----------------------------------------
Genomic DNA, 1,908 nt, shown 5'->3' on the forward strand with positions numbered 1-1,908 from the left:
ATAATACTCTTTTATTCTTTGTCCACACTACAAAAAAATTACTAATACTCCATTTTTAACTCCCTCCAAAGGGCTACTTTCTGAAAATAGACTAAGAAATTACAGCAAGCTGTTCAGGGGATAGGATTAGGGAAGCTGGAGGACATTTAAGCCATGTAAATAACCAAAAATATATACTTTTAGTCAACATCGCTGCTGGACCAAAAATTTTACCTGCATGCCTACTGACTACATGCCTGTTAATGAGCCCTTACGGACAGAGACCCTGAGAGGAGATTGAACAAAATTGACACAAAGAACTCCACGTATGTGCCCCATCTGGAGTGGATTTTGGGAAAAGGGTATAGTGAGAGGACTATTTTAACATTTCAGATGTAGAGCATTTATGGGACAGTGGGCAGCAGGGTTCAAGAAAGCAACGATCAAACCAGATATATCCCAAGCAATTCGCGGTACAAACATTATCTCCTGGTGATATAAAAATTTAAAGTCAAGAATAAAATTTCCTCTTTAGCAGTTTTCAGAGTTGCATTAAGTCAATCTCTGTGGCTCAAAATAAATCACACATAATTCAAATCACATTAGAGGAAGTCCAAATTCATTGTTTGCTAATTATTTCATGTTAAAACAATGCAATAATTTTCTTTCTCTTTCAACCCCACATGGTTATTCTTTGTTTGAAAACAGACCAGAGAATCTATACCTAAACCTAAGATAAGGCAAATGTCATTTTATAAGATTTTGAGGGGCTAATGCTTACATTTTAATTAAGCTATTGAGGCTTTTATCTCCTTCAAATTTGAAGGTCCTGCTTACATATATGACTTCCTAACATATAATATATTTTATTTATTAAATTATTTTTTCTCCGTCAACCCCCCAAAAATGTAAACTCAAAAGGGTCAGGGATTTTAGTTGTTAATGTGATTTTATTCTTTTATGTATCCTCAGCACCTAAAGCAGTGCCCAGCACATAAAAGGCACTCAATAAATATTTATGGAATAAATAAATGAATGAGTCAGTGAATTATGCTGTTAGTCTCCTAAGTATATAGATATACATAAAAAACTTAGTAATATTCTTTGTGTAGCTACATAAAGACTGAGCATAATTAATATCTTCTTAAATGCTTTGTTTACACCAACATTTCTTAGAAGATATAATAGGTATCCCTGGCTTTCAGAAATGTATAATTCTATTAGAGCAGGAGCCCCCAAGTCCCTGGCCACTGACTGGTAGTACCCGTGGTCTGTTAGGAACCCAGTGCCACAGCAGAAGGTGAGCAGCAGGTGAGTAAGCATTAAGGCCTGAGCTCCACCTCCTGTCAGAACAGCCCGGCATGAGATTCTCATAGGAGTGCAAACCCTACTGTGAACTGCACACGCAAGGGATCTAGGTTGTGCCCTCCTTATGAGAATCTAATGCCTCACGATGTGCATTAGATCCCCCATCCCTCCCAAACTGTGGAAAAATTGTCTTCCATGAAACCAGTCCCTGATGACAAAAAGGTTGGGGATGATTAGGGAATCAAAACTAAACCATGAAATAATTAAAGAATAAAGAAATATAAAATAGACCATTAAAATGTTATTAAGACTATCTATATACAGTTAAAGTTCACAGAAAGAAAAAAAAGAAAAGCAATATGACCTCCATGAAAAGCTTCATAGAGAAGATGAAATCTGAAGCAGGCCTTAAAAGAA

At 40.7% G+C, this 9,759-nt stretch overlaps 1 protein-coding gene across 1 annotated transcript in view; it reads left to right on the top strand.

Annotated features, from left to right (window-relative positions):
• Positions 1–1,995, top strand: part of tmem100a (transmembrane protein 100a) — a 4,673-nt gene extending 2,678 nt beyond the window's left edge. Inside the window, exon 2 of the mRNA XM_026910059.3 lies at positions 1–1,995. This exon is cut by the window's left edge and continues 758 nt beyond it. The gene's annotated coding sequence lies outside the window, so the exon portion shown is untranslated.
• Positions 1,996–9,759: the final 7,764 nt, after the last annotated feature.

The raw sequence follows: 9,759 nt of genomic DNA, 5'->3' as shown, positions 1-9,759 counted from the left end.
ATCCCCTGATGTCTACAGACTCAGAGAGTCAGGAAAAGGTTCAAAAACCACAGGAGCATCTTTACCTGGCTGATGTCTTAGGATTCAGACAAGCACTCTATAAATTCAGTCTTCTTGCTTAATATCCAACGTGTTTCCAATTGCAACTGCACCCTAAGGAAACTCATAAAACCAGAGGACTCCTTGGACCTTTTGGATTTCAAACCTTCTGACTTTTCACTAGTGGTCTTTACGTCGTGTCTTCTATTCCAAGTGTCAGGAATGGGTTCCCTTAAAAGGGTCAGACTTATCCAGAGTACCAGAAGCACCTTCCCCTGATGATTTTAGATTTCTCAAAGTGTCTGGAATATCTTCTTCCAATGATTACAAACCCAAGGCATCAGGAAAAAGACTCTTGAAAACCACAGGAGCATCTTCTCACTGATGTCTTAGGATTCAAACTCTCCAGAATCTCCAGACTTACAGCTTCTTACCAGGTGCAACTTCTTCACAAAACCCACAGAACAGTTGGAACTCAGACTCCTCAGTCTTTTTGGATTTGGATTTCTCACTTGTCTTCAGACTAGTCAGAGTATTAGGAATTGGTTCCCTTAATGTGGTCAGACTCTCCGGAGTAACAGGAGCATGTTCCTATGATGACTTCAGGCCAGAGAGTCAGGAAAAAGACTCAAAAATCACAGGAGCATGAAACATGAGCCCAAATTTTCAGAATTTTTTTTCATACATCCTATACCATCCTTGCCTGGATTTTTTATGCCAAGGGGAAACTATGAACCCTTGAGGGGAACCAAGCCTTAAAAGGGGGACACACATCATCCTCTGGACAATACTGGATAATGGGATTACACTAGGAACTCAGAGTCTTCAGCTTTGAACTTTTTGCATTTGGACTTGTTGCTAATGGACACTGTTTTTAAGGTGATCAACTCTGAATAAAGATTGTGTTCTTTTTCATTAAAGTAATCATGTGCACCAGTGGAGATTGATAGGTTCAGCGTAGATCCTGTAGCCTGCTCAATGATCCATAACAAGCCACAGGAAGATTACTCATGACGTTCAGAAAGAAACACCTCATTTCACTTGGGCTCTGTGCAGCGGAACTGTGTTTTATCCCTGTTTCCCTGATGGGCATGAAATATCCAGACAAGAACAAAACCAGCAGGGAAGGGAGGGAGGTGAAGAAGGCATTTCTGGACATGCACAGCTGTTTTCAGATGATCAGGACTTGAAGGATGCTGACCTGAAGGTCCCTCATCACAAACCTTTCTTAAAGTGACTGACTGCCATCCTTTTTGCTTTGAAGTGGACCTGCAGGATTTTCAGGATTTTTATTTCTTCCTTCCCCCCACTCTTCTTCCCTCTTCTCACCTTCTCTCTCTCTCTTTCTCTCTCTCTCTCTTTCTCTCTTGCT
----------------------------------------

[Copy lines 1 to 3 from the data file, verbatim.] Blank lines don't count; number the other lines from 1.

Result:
Genomic DNA, 1,908 nt, shown 5'->3' on the forward strand with positions numbered 1-1,908 from the left:
ATAATACTCTTTTATTCTTTGTCCACACTACAAAAAAATTACTAATACTCCATTTTTAACTCCCTCCAAAGGGCTACTTTCTGAAAATAGACTAAGAAATTACAGCAAGCTGTTCAGGGGATAGGATTAGGGAAGCTGGAGGACATTTAAGCCATGTAAATAACCAAAAATATATACTTTTAGTCAACATCGCTGCTGGACCAAAAATTTTACCTGCATGCCTACTGACTACATGCCTGTTAATGAGCCCTTACGGACAGAGACCCTGAGAGGAGATTGAACAAAATTGACACAAAGAACTCCACGTATGTGCCCCATCTGGAGTGGATTTTGGGAAAAGGGTATAGTGAGAGGACTATTTTAACATTTCAGATGTAGAGCATTTATGGGACAGTGGGCAGCAGGGTTCAAGAAAGCAACGATCAAACCAGATATATCCCAAGCAATTCGCGGTACAAACATTATCTCCTGGTGATATAAAAATTTAAAGTCAAGAATAAAATTTCCTCTTTAGCAGTTTTCAGAGTTGCATTAAGTCAATCTCTGTGGCTCAAAATAAATCACACATAATTCAAATCACATTAGAGGAAGTCCAAATTCATTGTTTGCTAATTATTTCATGTTAAAACAATGCAATAATTTTCTTTCTCTTTCAACCCCACATGGTTATTCTTTGTTTGAAAACAGACCAGAGAATCTATACCTAAACCTAAGATAAGGCAAATGTCATTTTATAAGATTTTGAGGGGCTAATGCTTACATTTTAATTAAGCTATTGAGGCTTTTATCTCCTTCAAATTTGAAGGTCCTGCTTACATATATGACTTCCTAACATATAATATATTTTATTTATTAAATTATTTTTTCTCCGTCAACCCCCCAAAAATGTAAACTCAAAAGGGTCAGGGATTTTAGTTGTTAATGTGATTTTATTCTTTTATGTATCCTCAGCACCTAAAGCAGTGCCCAGCACATAAAAGGCACTCAATAAATATTTATGGAATAAATAAATGAATGAGTCAGTGAATTATGCTGTTAGTCTCCTAAGTATATAGATATACATAAAAAACTTAGTAATATTCTTTGTGTAGCTACATAAAGACTGAGCATAATTAATATCTTCTTAAATGCTTTGTTTACACCAACATTTCTTAGAAGATATAATAGGTATCCCTGGCTTTCAGAAATGTATAATTCTATTAGAGCAGGAGCCCCCAAGTCCCTGGCCACTGACTGGTAGTACCCGTGGTCTGTTAGGAACCCAGTGCCACAGCAGAAGGTGAGCAGCAGGTGAGTAAGCATTAAGGCCTGAGCTCCACCTCCTGTCAGAACAGCCCGGCATGAGATTCTCATAGGAGTGCAAACCCTACTGTGAACTGCACACGCAAGGGATCTAGGTTGTGCCCTCCTTATGAGAATCTAATGCCTCACGATGTGCATTAGATCCCCCATCCCTCCCAAACTGTGGAAAAATTGTCTTCCATGAAACCAGTCCCTGATGACAAAAAGGTTGGGGATGATTAGGGAATCAAAACTAAACCATGAAATAATTAAAGAATAAAGAAATATAAAATAGACCATTAAAATGTTATTAAGACTATCTATATACAGTTAAAGTTCACAGAAAGAAAAAAAAGAAAAGCAATATGACCTCCATGAAAAGCTTCATAGAGAAGATGAAATCTGAAGCAGGCCTTAAAAGAA

At 40.7% G+C, this 9,759-nt stretch overlaps 1 protein-coding gene across 1 annotated transcript in view; it reads left to right on the top strand.